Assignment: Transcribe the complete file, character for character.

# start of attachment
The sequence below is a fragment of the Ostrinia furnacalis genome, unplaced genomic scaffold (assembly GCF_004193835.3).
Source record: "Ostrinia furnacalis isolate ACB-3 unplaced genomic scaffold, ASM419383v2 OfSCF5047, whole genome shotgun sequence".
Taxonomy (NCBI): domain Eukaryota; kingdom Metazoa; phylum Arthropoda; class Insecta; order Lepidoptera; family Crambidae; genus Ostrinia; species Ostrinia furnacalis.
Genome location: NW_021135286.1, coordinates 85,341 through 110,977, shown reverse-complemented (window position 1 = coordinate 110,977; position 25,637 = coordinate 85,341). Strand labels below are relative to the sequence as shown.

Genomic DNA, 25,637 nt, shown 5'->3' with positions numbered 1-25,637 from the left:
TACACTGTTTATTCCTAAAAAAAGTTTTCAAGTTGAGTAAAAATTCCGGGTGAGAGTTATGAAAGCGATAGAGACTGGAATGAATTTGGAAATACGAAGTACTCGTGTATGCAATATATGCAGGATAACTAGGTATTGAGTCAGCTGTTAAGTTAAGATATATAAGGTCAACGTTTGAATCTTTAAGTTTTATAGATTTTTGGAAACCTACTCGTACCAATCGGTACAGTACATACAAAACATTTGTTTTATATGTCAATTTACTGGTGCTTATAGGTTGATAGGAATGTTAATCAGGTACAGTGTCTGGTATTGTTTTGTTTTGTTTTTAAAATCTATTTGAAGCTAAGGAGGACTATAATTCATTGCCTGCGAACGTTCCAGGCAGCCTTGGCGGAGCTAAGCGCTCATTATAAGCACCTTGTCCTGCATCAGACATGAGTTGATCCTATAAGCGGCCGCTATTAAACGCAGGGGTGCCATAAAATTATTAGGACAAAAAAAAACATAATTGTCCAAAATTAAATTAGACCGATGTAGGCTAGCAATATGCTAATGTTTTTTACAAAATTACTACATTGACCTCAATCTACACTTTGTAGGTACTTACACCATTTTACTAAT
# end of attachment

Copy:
The sequence below is a fragment of the Ostrinia furnacalis genome, unplaced genomic scaffold (assembly GCF_004193835.3).
Source record: "Ostrinia furnacalis isolate ACB-3 unplaced genomic scaffold, ASM419383v2 OfSCF5047, whole genome shotgun sequence".
Taxonomy (NCBI): domain Eukaryota; kingdom Metazoa; phylum Arthropoda; class Insecta; order Lepidoptera; family Crambidae; genus Ostrinia; species Ostrinia furnacalis.
Genome location: NW_021135286.1, coordinates 85,341 through 110,977, shown reverse-complemented (window position 1 = coordinate 110,977; position 25,637 = coordinate 85,341). Strand labels below are relative to the sequence as shown.

Genomic DNA, 25,637 nt, shown 5'->3' with positions numbered 1-25,637 from the left:
TACACTGTTTATTCCTAAAAAAAGTTTTCAAGTTGAGTAAAAATTCCGGGTGAGAGTTATGAAAGCGATAGAGACTGGAATGAATTTGGAAATACGAAGTACTCGTGTATGCAATATATGCAGGATAACTAGGTATTGAGTCAGCTGTTAAGTTAAGATATATAAGGTCAACGTTTGAATCTTTAAGTTTTATAGATTTTTGGAAACCTACTCGTACCAATCGGTACAGTACATACAAAACATTTGTTTTATATGTCAATTTACTGGTGCTTATAGGTTGATAGGAATGTTAATCAGGTACAGTGTCTGGTATTGTTTTGTTTTGTTTTTAAAATCTATTTGAAGCTAAGGAGGACTATAATTCATTGCCTGCGAACGTTCCAGGCAGCCTTGGCGGAGCTAAGCGCTCATTATAAGCACCTTGTCCTGCATCAGACATGAGTTGATCCTATAAGCGGCCGCTATTAAACGCAGGGGTGCCATAAAATTATTAGGACAAAAAAAAACATAATTGTCCAAAATTAAATTAGACCGATGTAGGCTAGCAATATGCTAATGTTTTTTACAAAATTACTACATTGACCTCAATCTACACTTTGTAGGTACTTACACCATTTTACTAAT